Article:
Adobe That Survives Earthquakes
by Sophie Arie
When an earthquake measuring 8.1 on the Richter Scale rocked the Andean region for over a minute in June, 2001, the southern Peruvian mountain town of Moquegua was literally shaken to pieces. But amid the rubble, three traditional adobe houses were left intact.
These houses were part of a pilot scheme run by Peruvian engineers hunting for an affordable and effective way to strengthen the traditional mud-brick construction. Such structures house around 11 of Peru's 25 million inhabitants and can collapse in seconds when an earthquake strikes.
"We had tested our method in a lab. But the only way to be sure it worked was to wait for the real thing," said Luis Zegarra, director of research at the engineering department of the Pontifical Catholic University of Peru (PUCP) in Lima.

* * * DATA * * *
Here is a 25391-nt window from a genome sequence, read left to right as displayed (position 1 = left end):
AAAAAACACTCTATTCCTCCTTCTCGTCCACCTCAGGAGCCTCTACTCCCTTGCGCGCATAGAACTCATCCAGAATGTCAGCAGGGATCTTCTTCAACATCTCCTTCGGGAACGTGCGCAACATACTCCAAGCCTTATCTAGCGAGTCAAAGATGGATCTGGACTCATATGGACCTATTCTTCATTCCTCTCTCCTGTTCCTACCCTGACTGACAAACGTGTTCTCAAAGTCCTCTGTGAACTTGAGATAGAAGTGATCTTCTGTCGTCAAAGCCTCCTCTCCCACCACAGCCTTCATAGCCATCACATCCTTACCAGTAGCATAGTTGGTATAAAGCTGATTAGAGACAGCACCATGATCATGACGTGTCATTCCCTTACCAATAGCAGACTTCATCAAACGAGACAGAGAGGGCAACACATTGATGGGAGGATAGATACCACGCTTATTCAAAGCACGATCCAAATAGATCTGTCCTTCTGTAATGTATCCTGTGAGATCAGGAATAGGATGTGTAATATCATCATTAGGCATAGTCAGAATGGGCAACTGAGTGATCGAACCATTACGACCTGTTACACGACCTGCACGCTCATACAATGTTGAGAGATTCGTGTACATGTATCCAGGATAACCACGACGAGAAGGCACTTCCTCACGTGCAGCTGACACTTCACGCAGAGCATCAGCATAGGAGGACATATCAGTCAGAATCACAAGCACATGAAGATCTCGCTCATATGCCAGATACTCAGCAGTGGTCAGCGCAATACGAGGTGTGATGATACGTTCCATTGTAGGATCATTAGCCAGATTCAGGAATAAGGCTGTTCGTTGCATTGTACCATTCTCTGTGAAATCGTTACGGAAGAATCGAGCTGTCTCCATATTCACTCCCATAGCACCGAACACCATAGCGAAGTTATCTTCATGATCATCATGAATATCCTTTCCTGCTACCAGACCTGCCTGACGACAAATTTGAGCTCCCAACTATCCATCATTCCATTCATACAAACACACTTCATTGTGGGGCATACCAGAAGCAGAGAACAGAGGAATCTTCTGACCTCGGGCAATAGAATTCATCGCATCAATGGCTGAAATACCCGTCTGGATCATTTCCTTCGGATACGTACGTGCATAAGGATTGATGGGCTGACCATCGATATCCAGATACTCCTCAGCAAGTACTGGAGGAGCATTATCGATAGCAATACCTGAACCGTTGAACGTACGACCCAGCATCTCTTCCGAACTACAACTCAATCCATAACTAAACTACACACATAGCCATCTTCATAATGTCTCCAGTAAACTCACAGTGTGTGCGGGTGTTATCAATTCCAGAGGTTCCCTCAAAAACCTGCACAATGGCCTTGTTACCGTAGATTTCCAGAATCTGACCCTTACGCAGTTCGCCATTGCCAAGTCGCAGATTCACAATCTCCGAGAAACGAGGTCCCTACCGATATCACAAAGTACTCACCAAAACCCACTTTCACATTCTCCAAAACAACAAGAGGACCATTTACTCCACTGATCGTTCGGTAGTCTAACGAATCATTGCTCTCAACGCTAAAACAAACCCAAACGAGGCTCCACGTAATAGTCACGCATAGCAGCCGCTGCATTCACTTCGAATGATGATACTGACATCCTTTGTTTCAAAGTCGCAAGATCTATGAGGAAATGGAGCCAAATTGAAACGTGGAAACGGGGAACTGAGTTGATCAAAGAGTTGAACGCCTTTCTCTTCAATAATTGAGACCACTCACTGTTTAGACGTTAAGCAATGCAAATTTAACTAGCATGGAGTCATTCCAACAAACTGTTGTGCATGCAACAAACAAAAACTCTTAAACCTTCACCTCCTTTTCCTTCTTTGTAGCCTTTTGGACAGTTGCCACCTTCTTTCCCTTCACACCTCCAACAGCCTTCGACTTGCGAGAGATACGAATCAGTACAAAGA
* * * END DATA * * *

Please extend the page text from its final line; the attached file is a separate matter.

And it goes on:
When the "real thing" came, it killed as many as 135 people, wiped out 80 percent of the houses in Moquegua, and damaged or destroyed 48,000 homes across the region. Over 200,000 people were left homeless, thousands of whom still spend near-freezing nights outdoors, too afraid of aftershocks to risk moving back to their damaged houses. In time, most will rebuild the same fragile houses, knowing they will last only until the next big tremor.
Building from the Earth
Despite strong criticism of adobe as a poor man's death trap, sun-dried mud bricks continue to be the only affordable building material for 35 million people in the Andean region. Mud-and-straw bricks and clay roof tiles are free and available, and people save labor costs by building their own homes. The only outlay — roughly US$4,000 per house in Peru — is for windows, doors, plumbing, and wiring.
In the recent 8.1-force earthquake, 80 percent of the houses in Moquegua, Peru were damaged or destroyed.
A house in the Yacango barrio of Moquegua, reinforced in 1998 (left), fared much better than its neighbors.
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